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Let your new identity in Christ impact your daily life
Look at the multibillion-dollar self-help industry. We are bombarded by stories of improvement, and yet statistically, the change is often temporary: the recovered addict relapses, the weight-challenged individual gains back the pounds shed, and — sadly — the people who come to know Jesus live just like everyone else.
As believers, why didn’t the change “stick?” Why aren’t Christians living like Christians?
While we have justification through the saving grace of Jesus, the piece we’re often missing is sanctification, which is the theological word for living your new life in God’s power and growing progressively in Christ-likeness.
What gives? Why aren’t more of us having that kind of Christian experience?
In Ephesians chapters 1-3 Paul reminds us that our new self has already been born — we’ve been adopted and chosen and part of the family; we’ve been sealed with the spirit and we are in Christ. In a picture, it’s as if he’s describing our legs, and in the following chapter, he teaches us how to use them. In the following prayer, Paul describes what that new self should look like:
“Be completely humble and gentle; be patient, bearing with one another in love. Make every effort to keep the unity of the Spirit through the bond of peace.” Ephesians 4:2-3
We don’t wait for these fruits to appear. Knowing we’re already “new” whether or not we look like it, we build a foundation on these fruits to experience transformation.
Following this prayer as our guide, here are the 5 reliable methods for putting on your new self — even before it fits.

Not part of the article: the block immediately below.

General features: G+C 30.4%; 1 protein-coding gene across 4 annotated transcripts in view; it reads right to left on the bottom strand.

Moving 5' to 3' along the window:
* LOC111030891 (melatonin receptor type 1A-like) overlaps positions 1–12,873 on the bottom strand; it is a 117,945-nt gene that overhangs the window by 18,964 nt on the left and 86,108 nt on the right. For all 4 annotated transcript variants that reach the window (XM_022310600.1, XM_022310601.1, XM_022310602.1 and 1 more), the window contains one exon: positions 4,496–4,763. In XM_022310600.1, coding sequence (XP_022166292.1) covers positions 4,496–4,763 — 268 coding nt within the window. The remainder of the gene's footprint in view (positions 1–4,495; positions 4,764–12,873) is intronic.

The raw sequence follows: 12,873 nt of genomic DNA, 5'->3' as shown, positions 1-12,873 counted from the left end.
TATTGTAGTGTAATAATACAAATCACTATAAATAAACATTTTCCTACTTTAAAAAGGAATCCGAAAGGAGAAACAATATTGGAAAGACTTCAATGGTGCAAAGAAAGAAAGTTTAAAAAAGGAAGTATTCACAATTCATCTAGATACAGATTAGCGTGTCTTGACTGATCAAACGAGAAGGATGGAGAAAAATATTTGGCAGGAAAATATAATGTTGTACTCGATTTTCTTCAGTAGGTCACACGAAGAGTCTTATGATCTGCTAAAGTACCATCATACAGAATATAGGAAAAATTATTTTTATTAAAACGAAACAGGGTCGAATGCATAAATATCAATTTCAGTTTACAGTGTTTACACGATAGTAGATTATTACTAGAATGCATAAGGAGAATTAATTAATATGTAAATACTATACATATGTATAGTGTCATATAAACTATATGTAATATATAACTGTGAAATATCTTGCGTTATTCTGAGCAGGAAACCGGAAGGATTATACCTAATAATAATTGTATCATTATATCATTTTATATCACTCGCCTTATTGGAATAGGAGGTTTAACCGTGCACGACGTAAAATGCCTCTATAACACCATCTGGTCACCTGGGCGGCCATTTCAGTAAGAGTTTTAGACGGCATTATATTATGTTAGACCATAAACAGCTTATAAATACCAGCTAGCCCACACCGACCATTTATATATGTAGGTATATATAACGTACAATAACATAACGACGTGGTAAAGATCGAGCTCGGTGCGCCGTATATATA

Humility is often described as not thinking less of yourself, but thinking of yourself less. I like how Paul explains it in Romans 12:3:
“Do not think of yourself more highly than you ought, but rather think of yourself with sober judgment, in accordance with the faith God has distributed to each of you.”
Put on humility. Where pride inhibits genuine fellowship and growth, humility invites refinement and transformation.
Only hours after Jesus washed His disciples’ feet, He willingly allowed Himself to be arrested. When the chief priests brought charges against Him, He gave no answer to defend Himself.
Jesus did not remain silent in front of His accusers out of weakness. He stood silent because He was gentle. He was strong, with nothing to prove and no one to impress.
May we resist doing our own PR and rest in our position in the Kingdom as sons and daughters of the King.
Patience is the ability to remain steadfast in the midst of suffering. The Greek word for patience is makrothymia — literally, a lot of heat. It means you have a long fuse before you get angry.
As believers learning to walk a Jesus lifestyle, our patience is rooted in our realization that we don’t need others’ approval and have nothing to prove.
God loves us, defends us, vindicates us, and proves our value in His timing.
Bearing with one another literally means to put up with each other — quirks, failures, idiosyncrasies, annoying habits, and all.